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by Peter Campion

You swivel backwards, sniff your mother’s skin.
Then your blue gaze returns and scours the page.
It’s difficult, this needing to begin
in the middle. People live inside their age.

And you are lost now as you strain to learn
how letters are made by lines straightened or curled
into themselves. How when you read they turn
to speech, and speech to pictures of the world.

Maybe you know. You remember how we took
the Trailways. Banks then projects lifted faces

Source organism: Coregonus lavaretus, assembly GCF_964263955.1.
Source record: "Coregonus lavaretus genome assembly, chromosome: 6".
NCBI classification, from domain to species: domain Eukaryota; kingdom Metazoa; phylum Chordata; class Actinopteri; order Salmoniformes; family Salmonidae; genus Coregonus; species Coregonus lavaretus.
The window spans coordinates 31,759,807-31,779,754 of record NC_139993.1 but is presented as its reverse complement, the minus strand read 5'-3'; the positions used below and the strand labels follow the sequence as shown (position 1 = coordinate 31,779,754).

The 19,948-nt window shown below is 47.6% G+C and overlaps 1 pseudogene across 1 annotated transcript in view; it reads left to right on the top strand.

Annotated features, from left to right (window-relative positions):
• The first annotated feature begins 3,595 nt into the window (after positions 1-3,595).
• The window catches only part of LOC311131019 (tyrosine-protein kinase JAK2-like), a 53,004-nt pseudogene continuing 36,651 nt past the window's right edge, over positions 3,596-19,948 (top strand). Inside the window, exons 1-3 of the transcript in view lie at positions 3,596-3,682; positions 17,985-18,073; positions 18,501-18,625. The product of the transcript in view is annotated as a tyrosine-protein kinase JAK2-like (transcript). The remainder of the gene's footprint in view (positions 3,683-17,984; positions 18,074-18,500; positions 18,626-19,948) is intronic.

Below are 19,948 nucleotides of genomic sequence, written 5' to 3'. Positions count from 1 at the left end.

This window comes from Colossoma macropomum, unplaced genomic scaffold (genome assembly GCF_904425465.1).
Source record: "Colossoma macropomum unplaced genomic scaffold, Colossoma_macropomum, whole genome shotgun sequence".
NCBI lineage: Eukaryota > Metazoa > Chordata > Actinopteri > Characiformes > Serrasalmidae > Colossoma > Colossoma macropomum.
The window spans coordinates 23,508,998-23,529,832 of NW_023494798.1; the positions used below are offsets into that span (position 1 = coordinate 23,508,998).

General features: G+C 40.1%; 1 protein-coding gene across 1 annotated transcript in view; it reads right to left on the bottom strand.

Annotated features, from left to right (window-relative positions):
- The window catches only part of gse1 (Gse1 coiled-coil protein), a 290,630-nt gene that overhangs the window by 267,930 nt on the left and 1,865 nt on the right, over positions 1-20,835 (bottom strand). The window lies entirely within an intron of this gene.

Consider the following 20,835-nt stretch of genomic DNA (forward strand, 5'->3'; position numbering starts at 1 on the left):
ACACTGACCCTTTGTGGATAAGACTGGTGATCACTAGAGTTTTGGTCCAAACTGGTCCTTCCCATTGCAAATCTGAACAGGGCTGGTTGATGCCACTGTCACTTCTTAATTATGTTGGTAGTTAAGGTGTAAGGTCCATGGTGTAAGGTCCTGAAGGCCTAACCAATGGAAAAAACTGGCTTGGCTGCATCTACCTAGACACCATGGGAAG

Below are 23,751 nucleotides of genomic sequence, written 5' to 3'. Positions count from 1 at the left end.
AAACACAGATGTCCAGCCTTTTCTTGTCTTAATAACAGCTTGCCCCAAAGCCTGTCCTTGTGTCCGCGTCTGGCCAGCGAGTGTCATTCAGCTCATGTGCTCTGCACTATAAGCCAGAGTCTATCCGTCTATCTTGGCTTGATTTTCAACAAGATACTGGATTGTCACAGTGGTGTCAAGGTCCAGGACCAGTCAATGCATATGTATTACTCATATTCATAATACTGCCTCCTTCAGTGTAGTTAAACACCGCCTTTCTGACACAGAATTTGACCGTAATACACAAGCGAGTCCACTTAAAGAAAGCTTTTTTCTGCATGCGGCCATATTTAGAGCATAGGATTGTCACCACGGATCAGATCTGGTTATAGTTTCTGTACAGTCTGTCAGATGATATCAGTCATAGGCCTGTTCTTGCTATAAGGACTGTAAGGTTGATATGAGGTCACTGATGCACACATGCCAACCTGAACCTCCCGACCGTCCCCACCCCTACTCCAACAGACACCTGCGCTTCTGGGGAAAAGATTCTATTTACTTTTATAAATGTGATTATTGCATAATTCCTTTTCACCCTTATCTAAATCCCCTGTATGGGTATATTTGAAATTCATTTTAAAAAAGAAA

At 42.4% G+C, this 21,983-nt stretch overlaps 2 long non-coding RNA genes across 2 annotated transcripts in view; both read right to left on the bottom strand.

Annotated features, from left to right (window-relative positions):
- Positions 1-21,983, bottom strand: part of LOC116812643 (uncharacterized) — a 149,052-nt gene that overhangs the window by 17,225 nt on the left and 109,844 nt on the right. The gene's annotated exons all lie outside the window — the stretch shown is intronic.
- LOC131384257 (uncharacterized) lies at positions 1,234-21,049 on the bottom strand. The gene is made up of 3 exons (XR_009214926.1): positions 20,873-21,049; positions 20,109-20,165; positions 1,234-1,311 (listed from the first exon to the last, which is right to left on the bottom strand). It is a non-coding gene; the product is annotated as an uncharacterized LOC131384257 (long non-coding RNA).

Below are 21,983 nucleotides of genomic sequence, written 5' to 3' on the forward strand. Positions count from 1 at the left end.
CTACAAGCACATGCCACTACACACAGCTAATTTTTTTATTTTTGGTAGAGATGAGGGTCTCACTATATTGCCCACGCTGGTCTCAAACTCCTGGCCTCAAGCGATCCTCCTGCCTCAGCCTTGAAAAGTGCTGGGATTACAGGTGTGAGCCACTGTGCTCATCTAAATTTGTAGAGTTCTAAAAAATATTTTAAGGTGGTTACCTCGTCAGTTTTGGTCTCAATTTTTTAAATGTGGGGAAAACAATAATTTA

crusted with snow, you climbed our seat to look,
and Waltham and Chelmsford whooshed away to traces

jagged as names shrouded beneath your shrieks.
Now, the family room is a warm hold.
You smack the pages as your mother speaks.
Only the story goes on inside the cold

where a bear has clambered from his winter cave
to find a shopping mall. He blends with the flow.
Lands a job, an apartment, learns to shave.
You flinch, then laugh, at the words he doesn’t know.


Peter Campion is a Jones Lecturer in Poetry at Stanford. His poems have recently appeared in PN Review, Slate, Southwest Review, TriQuarterly, and other journals. (9/2003)

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